The long reach of the internet was proven yet again last week. More than 39,000 individuals pledged over $2m to buy a 7.3 hectare waterfront property in Awaroa Bay, at the top of the South Island. It's a very nice piece of land and sand and will be a valuable addition to the Able Tasman National Park which is managed by the Department of Conservation (DoC).
The final purchase price was $2.85m. Of this $2.3m came from the public via the crowd funding site Givealittle, $350,000 from the Government, and $250,000 from a private charitable trust.
The fund raising campaign captured the media headlines, which no doubt contributed to the success. TVNZ dramatised the purchase by congratulating New Zealanders and announcing they now "own a beach". Actually, it's not the only beach New Zealanders own. DoC (on our behalf) owns 30% of New Zealand's land mass and large parts of the coastline. This is phenomenal by international standards and probably explains why they are struggling to manage what they have.
What is unique about the purchase is the mechanism through which it was achieved - it's a fantastic model for others to follow. Crowd funding empowers every individual and group by providing them with the platform to raise significant amounts of money for good causes.
Asking the public for financial support is the true test of whether a cause is of genuine public interest. All too often do-gooders and activist groups like the Environmental Defence Society run the public-good argument, when in reality they are representing their narrow view only, and want someone else to pay for it.
The Awaroa Bay purchase shows the public are prepared to put their money where their mouth is, when the cause is worthy. Where the purchase of private land is involved, all community and action groups should be required to seek public donations before a local authority or government agency gets out the public purse (usually a credit card).
In this case the government chipped into the cause to make sure the bid succeeded (or more importantly, to avoid looking Grinch-like had they not contributed). The result is central government has paid $350k to control land worth $2.8m, so, thanks to the generosity of others, taxpayers got a pretty good deal.
The campaign organisers are to be commended for their initiative and also for rebuffing the "offer" made by Gareth Morgan. Unlike everyone else, Mr Morgan's pledge came with strings attached: "I expect something in return – I want to use [part of] the property for my own private benefit meanwhile, just as the current owner does... [but] I will undertake to give the property to DOC once my family has finished enjoying it."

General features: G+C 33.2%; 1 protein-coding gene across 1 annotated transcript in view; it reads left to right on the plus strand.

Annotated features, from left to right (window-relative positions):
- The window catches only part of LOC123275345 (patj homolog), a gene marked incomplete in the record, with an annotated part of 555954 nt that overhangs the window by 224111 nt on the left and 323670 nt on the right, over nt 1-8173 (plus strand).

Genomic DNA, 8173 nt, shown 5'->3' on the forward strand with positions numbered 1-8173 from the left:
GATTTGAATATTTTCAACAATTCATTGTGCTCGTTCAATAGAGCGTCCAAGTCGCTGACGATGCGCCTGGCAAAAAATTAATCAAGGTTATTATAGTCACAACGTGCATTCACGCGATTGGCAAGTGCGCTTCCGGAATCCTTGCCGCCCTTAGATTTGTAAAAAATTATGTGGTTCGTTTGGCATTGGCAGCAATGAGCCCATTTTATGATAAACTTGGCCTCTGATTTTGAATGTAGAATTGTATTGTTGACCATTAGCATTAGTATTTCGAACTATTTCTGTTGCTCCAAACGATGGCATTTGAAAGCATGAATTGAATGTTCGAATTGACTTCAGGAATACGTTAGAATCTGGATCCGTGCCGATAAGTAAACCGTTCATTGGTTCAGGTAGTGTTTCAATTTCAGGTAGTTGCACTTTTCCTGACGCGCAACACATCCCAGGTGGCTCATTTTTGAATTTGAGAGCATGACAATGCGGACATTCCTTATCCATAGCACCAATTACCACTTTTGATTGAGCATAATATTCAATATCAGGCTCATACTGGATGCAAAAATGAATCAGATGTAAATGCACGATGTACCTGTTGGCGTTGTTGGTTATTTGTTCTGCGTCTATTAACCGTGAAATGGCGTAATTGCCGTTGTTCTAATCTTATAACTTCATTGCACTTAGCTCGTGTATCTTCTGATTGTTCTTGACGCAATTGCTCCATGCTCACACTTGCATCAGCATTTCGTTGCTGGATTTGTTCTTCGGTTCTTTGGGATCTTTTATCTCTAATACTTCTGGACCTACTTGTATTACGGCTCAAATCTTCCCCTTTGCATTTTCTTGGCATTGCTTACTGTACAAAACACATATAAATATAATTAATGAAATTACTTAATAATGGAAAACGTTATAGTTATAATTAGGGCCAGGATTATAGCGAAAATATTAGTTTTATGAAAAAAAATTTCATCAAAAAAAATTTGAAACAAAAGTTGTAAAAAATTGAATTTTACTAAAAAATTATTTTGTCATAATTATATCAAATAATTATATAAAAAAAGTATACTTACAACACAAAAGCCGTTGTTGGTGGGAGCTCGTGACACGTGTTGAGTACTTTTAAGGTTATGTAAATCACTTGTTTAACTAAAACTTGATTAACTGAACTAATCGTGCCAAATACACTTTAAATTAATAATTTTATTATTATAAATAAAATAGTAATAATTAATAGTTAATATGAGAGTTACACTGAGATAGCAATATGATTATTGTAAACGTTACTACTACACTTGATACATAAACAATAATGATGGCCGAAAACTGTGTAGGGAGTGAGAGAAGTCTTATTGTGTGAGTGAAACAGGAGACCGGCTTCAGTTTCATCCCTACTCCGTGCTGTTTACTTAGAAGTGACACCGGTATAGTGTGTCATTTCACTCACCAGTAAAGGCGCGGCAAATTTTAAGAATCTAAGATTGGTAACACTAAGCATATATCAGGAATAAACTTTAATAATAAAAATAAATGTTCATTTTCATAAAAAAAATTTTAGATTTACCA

Mr Morgan embarrassed himself and he is now coming in for a fair amount of well-deserved ridicule, including from Sir Bob Jones who has asked the Wellington City Council for an exemption to the height rules so he can build a 5000-metre statue of Gareth Morgan in the form of Rio de Janeiro's Christ the Redeemer.
Gareth Morgan was not the only Morgan courting controversy. Wakatu Incorporation chairman Paul Morgan, said, "The nature of the title and how it came into being is challenging and questionable, and in fact I would suggest that the Crown acquired that land inappropriately and illegally". In total, three Maori tribes are now claiming the land is rightfully theirs. It seems they are not content that ownership will sit with all New Zealanders, of which they are a part. I doubt that they will take their claims further, for fear they may end up looking as selfish as Gareth Morgan.
Personally I think the success of the campaign is absolutely wonderful; not only for the fact that it is a magnificent property that deserves to be part of the Able Tasman National Park, but more so because those of us who battle against the erosion of private property rights and the reckless use of public money can now point to this example as a means of challenging those who want something for nothing. They can now put their claims of public support to the crowd-funding test and we will really see what level of public interest they represent.